Baking: Christmas shortbread biscuits to eat or gift

Simple cutter shapes ensure these tasty cookies hold their shapes

Shortbread is very easy to make, with the added benefit of containing ingredients you probably already have. Photograph: Harry Weir

Shortbread is very easy to make, with the added benefit of containing ingredients you probably already have. Photograph: Harry Weir

 

Fine shortbread biscuits appear in most luxury goods displays at this time of year. Sold in brightly coloured tubes and nestled among the prints, 3D cards, candles, scarves and gloves, they endure as a considered gift for discerning givers. They are also a godsend for last-minute shoppers.

Just-baked, homemade shortbread is beyond compare as it is the tastiest and the best. Delicately crisp, the rich buttery biscuits, covered in a light dusting of caster sugar, remind me of the pleasure of a fall of uncompacted snow.

Shortbread is very easy to make, with the added benefit of containing ingredients you probably have in your fridge or pantry. For some festive baking, this shortbread recipe, made in a food processor, is whipped up like any cookie dough. Extremely quick and effortless, it is perfect for fashioning into Christmas-themed cookies.

I like to roll the dough thickly (so it looks like shortbread) and I stick to simple cookie cutters. Tree and star shapes are always great for Christmas and you can go to town on green, red and white colourings.

For a more understated finish (plus, I am still a sucker for Frozen), I opt for a soft “ice blue” detail lifted with shiny silver baubles.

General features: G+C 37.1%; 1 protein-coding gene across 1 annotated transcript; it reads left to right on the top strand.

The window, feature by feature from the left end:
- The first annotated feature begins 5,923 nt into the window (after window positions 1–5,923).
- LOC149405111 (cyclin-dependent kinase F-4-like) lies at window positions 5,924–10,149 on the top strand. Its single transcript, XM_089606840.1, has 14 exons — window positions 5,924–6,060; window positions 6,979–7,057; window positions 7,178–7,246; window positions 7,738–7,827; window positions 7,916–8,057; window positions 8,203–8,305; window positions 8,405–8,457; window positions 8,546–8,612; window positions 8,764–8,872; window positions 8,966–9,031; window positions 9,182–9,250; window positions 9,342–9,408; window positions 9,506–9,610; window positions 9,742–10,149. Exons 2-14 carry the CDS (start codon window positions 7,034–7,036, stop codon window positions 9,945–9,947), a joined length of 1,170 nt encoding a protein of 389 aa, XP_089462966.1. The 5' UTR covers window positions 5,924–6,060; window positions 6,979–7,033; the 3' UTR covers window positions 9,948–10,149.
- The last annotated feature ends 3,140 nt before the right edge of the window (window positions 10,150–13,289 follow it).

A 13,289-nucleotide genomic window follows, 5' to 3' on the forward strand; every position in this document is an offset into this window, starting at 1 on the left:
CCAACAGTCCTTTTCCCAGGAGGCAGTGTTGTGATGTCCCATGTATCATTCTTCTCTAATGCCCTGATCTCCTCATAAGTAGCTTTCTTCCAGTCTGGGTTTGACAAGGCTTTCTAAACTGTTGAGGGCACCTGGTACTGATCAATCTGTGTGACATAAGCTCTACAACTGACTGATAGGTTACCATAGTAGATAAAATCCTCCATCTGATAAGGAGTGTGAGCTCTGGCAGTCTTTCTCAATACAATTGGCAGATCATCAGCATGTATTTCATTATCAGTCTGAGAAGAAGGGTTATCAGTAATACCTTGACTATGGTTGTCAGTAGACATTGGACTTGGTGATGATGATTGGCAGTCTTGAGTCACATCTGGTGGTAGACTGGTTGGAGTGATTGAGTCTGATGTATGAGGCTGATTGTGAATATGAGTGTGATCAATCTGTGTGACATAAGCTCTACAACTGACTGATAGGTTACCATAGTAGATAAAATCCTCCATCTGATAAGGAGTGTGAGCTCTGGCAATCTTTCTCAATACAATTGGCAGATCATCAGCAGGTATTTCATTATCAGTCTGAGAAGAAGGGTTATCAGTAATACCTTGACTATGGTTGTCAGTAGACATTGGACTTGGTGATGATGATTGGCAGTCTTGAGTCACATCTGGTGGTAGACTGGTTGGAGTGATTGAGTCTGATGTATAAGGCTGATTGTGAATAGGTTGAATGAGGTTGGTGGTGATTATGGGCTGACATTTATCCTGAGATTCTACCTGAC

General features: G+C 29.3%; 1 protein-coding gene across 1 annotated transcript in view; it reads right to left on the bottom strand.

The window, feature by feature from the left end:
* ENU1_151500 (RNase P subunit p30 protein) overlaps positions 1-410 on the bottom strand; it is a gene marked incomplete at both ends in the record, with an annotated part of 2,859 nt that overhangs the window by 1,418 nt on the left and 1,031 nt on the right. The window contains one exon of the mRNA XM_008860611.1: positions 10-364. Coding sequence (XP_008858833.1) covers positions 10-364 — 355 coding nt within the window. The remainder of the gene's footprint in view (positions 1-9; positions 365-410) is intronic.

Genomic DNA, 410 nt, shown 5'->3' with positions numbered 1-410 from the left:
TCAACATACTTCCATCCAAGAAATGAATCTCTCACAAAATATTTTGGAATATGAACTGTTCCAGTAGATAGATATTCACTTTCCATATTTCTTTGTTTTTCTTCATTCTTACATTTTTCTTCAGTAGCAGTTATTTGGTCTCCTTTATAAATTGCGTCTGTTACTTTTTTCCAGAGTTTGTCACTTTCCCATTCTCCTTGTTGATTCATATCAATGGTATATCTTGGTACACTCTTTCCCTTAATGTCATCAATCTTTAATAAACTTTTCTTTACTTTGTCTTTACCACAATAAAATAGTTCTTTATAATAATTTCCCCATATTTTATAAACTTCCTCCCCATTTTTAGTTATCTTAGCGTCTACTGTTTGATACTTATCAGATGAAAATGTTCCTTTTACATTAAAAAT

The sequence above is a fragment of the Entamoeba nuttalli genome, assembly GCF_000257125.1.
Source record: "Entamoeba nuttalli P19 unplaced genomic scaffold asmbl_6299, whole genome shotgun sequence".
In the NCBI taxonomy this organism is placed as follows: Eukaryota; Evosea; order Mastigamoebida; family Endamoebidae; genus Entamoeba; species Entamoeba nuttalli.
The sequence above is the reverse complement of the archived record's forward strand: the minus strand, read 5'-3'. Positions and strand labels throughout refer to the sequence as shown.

Choosing simple cutter shapes ensures the biscuits hold their lines and don’t “melt” at the edges. I recommend baking them to the point before they start to colour, swiftly removing them and allowing the residual heat from the tin to finish them off (it’s a good idea to bake a single cookie off first to test the perfect timing for the batch you have made).

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This is a magical cookie to bake on a play date with excited little ones at this time of year. For a personalised gift, skewer a small hole in the top before baking, and later thread with ribbon for a cute decoration. Make these cookies for a family gathering. I cannot think of a better way to add a festive feel to a night in, watching a classic movie.

CHRISTMAS TREE SHORTBREAD

Ingredients
Makes 12
320g plain flour
Sieved pinch salt
60g caster sugar
225g butter, cubed

For the blue icing
125g-175g icing sugar
4-5 tsp lemon juice
Blue food colouring paste
Few drops hot water,
Edible silver baubles, or sprinkles to decorate, if required
​​
Preheat oven to 170C fan. Line a baking sheet with parchment paper (or dust with flour).

In a food processor, blitz together flour, salt, sugar and the cubed butter until the mixture resembles breadcrumbs.

Bring the dough together with your hands, wrap in cling film and leave to rest in the fridge for 20 minutes.

After the dough has been chilled in the fridge, roll it out on a well floured surface to 5mm thickness and use cookie cutters to stamp out shapes.

Place on to a baking sheet and bake in the preheated oven for approx 12 mins (remove them while still pale in colour without browning, as they will cook on in the hot baking sheet. Leave on the baking sheet for 10 minutes, then transfer to a wire rack to cool completely. 

For the icing, sift the icing sugar into a mixing bowl and add in a teaspoon at a time of lemon juice, stirring until you achieve a smooth toothpaste consistency. Using the tip of a skewer, add a small amount of food colouring paste into the icing to set the colour to your desired tone (add more colouring if required).   Stir in a few extra drops of lemon juice (or boiling water) to loosen the paste just enough to drizzle from the tip of a teaspoon.

Decorate the cookies with icing and baubles. Set aside for 10 minutes for the icing to harden. Store in an airtight container for 2-3 days.

Variation
For a special touch, you can drizzle with melted white or dark chocolate (in place of icing). Any sprinkles and baubles will stick to the chocolate once it cools and hardens.

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